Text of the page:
Trucks aren’t about beauty. But there are beautiful trucks. Trucks aren’t about comfort. But a comfortable truck is a better truck. Trucks are about work. And a truck that can’t work isn’t much of a truck.

Evaluating the greatest used pickup of all time requires a clear-eyed evaluation of how well a truck can be used to get things done. All the other things that matter a little, only matter a little. Working matters a lot.

Finding the greatest half-ton pickup means ignoring big one-ton duallies, and even heavy duty ¾-tonners. The half-ton pickups are trucks like the Ford F-150, Chevrolet Silverado, GMC Sierra, Ram 1500, Toyota Tundra and Nissan Titan. Full-size trucks that are also used as everyday drivers and family haulers. They are the heart of the North American market.

The greatest used half-ton pickup truck of all time is beautiful, is comfortable, but most importantly, it works great. First, though, let’s understand why pickups rule North America.

America’s Truck Obsession

Dazzling urbanites that Americans are now, through most of our history we were simple farmers. Farmers spread out over an entire continent who relied upon horse-drawn wagons to move stuff around. These one- or two-horse buckboards were the backbone of America’s economy. In 1801, fully 95-percent of all Americans were farmers. And as the 20th century began, 35-percent of us were still farm folk.

While these were mostly small, family farms, they were relatively large by international standards. These weren’t small plots of land abutting a town, but often good-sized spreads hacked out of the wilderness, with anything resembling a population center miles away. Those wagons worked hard to keep the farm going, but were also the vital link for farm families with the rest of the world.

But even in cities it was horse-drawn wagons that kept them going. They delivered goods, moved people and kept enterprises alive. Horses dropping dead from work was a problem in places like New York and Detroit. And every street doubled as a river of, well, horse effluvia.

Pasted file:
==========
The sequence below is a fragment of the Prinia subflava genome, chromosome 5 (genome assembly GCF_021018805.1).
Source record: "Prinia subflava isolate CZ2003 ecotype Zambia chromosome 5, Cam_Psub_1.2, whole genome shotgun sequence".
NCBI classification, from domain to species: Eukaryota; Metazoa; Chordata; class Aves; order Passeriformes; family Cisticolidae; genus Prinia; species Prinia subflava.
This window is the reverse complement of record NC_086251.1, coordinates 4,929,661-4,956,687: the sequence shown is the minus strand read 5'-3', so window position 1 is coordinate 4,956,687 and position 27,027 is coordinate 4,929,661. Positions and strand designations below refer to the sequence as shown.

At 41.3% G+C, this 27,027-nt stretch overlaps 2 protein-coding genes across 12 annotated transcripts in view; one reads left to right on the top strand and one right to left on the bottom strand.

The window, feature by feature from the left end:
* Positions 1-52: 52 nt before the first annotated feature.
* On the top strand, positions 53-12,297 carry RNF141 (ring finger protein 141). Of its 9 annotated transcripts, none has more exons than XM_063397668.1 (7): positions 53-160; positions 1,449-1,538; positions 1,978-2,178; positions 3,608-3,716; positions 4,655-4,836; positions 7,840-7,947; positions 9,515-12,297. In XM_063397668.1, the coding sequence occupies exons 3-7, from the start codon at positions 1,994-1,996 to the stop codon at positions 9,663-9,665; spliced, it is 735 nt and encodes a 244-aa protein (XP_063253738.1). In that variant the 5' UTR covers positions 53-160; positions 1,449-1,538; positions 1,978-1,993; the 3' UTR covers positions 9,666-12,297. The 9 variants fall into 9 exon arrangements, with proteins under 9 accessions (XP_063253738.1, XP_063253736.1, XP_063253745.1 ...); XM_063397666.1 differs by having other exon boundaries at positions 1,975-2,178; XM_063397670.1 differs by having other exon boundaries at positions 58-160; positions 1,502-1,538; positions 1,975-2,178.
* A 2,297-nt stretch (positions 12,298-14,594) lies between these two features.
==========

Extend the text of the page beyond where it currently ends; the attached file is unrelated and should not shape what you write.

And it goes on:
Pickup trucks arrived as direct replacements for the wagons that built the country. There are arguments about what company first introduced the pickup truck. Bare chassis that could be fitted with cabs and beds were available even before World War I. But the modern pickup as we know it – a cab with a factory made and factory installed steel bed behind it – is usually dated to the 1925 Ford Model T pickup. It wasn’t much more than a Model T runabout cab with a bed behind it, but it was definitely recognizable as a pickup truck.

America replaced all its working horse wagons with trucks of one sort or another so quickly that by the 1930s horse-drawn wagons were a rare sight even in rural states. Americans have never fallen out of love with trucks since then.

Travel across the United States, Mexico or Canada today, and it’s obvious that the half-ton pickup truck is the first tool literally millions of businesses acquire. In the NAFTA countries, pickups are the base for entrepreneurialism. And in large part, that’s where the vitality of the region’s economy is.

There have been loads of great trucks. The 1973 Dodge D100 Club Cab broke ground by adding some space behind the seat of the cab and extending usefulness to some families. The 1967 to 1972 GM pickups are cherished by collectors and truly rugged. The 2001 Ford F-150 SuperCrew was the first half-tonner available as a true crew cab and was so successful that today virtually all trucks sold at retail today are four-doors.

But the two greatest half-ton pickups ever are time-tested and still on the road. It’s this pair, one Ford and one GM product, that established the pickup truck as a reasonable and comfortable alternative to the passenger car without compromise utility. And even though they’ve both been out of production for more than 60 years. They’re still great used trucks and beasts of burden with years of work ahead of them.

Nominee One: 1947 to 1955 General Motors Advance Design

Pickups built before World War II were strictly utilitarian. They did the job, and that was about it. And the first pickups built after the war weren’t much more than the pre-war models rushed back into production. Then came the 1947 Advance Design pickups from General Motors. These Chevrolet and GMC pickups changed the game.